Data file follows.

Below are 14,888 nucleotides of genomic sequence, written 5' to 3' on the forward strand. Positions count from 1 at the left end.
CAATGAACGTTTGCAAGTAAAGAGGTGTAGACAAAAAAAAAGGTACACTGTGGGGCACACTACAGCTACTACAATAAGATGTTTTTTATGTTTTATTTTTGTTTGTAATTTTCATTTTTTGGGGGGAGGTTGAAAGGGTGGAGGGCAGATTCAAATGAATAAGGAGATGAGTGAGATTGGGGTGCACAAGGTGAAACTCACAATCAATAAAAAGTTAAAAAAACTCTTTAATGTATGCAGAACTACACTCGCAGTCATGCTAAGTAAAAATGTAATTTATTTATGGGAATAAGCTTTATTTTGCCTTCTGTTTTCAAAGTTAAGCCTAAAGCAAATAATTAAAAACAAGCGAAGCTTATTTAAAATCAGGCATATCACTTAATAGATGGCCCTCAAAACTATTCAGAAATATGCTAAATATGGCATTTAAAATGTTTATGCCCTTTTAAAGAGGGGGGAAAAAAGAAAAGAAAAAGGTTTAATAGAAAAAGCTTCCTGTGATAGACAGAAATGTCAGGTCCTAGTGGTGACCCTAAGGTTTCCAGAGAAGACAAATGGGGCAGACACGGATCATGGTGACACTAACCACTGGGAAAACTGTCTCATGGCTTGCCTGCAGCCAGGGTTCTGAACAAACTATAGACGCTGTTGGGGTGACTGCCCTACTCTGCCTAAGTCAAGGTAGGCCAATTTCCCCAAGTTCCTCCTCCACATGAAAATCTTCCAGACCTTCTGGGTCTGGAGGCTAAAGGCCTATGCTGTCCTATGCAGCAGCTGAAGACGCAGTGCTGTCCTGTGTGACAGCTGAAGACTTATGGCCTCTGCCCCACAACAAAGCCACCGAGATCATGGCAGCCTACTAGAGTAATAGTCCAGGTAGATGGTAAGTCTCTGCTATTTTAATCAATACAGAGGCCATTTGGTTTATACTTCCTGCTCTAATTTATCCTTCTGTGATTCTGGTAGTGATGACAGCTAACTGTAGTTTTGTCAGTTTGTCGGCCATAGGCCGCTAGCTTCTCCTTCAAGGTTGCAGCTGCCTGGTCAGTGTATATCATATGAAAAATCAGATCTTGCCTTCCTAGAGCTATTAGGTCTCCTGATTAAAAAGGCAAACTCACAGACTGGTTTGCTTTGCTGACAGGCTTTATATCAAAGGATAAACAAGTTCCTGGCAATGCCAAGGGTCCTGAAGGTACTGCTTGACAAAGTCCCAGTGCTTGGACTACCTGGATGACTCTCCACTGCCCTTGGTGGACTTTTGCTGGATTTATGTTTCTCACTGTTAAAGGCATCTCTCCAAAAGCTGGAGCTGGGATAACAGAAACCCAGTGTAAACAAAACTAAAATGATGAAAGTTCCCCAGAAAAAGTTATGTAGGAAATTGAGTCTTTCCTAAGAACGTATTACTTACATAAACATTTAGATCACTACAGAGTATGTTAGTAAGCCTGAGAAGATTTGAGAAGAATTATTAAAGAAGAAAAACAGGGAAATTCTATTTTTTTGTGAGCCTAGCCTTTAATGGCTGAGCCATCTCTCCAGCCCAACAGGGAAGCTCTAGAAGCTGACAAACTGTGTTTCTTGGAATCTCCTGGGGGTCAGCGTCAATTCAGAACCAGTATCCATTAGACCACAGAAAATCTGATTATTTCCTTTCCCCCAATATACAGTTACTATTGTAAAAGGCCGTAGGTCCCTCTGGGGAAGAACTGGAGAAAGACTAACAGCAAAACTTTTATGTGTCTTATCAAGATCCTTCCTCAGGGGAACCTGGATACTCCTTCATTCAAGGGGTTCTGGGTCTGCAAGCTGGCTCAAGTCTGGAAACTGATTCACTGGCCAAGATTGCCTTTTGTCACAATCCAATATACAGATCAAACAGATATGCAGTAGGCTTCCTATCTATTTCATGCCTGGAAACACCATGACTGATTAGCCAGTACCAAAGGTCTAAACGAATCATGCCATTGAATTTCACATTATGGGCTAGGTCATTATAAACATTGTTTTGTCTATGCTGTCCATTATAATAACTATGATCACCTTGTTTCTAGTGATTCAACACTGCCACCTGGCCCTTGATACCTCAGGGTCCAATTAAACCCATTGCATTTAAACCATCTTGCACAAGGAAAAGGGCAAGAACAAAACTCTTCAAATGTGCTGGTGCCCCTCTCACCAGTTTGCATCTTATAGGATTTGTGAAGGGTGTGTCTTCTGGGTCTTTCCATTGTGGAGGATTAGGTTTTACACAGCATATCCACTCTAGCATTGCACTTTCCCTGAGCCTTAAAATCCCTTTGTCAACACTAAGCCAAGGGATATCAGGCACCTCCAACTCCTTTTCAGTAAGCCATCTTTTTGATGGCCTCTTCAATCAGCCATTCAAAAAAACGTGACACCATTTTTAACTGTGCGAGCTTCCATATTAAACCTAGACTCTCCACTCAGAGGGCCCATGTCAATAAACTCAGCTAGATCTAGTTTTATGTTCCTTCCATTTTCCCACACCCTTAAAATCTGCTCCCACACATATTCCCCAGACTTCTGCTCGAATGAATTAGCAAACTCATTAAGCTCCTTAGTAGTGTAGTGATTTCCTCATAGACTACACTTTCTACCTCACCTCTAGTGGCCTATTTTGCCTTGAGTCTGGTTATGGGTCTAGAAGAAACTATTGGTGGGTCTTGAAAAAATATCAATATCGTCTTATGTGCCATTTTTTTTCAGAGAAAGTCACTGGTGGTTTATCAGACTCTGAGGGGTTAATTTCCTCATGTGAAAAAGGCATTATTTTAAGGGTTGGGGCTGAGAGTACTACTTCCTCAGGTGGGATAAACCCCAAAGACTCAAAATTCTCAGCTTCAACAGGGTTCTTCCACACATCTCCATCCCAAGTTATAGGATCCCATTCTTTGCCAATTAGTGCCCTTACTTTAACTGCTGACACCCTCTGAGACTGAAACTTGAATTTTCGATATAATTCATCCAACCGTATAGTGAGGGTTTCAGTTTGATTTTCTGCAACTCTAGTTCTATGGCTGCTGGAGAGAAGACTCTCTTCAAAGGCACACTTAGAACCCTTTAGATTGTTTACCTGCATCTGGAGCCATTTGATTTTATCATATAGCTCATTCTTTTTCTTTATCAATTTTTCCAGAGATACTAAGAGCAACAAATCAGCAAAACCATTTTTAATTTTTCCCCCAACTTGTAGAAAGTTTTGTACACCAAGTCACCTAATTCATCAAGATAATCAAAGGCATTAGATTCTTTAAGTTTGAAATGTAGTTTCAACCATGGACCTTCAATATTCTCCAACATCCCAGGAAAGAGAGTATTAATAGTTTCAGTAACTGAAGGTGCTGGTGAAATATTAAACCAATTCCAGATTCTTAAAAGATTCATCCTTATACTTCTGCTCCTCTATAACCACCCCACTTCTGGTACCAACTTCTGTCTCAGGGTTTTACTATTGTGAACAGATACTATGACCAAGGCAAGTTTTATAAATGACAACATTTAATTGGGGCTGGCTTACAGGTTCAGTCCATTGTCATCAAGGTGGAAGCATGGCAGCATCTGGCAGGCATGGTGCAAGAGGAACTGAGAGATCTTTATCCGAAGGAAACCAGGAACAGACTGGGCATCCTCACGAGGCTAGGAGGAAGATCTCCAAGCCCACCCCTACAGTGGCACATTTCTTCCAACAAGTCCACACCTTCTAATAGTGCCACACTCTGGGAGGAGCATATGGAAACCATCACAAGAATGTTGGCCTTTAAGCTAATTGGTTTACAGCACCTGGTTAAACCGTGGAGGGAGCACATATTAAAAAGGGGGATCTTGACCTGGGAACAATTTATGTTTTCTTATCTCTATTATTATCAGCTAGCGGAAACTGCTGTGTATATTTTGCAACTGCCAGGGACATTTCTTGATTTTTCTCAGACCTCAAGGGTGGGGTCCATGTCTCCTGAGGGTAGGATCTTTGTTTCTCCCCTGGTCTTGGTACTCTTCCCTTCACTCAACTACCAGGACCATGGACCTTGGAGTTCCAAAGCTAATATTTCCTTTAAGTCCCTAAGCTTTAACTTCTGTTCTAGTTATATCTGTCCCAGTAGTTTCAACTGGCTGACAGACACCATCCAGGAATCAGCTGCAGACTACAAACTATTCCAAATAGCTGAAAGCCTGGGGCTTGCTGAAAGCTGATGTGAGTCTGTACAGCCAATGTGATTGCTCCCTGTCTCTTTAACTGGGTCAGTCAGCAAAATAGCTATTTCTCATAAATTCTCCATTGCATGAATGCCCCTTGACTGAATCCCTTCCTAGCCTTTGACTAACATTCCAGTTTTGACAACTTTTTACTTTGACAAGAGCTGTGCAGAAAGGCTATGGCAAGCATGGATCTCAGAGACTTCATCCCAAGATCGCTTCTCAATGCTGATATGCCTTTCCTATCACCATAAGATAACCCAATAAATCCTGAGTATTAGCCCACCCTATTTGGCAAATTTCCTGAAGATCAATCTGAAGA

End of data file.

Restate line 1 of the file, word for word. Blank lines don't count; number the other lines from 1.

Below are 14,888 nucleotides of genomic sequence, written 5' to 3' on the forward strand. Positions count from 1 at the left end.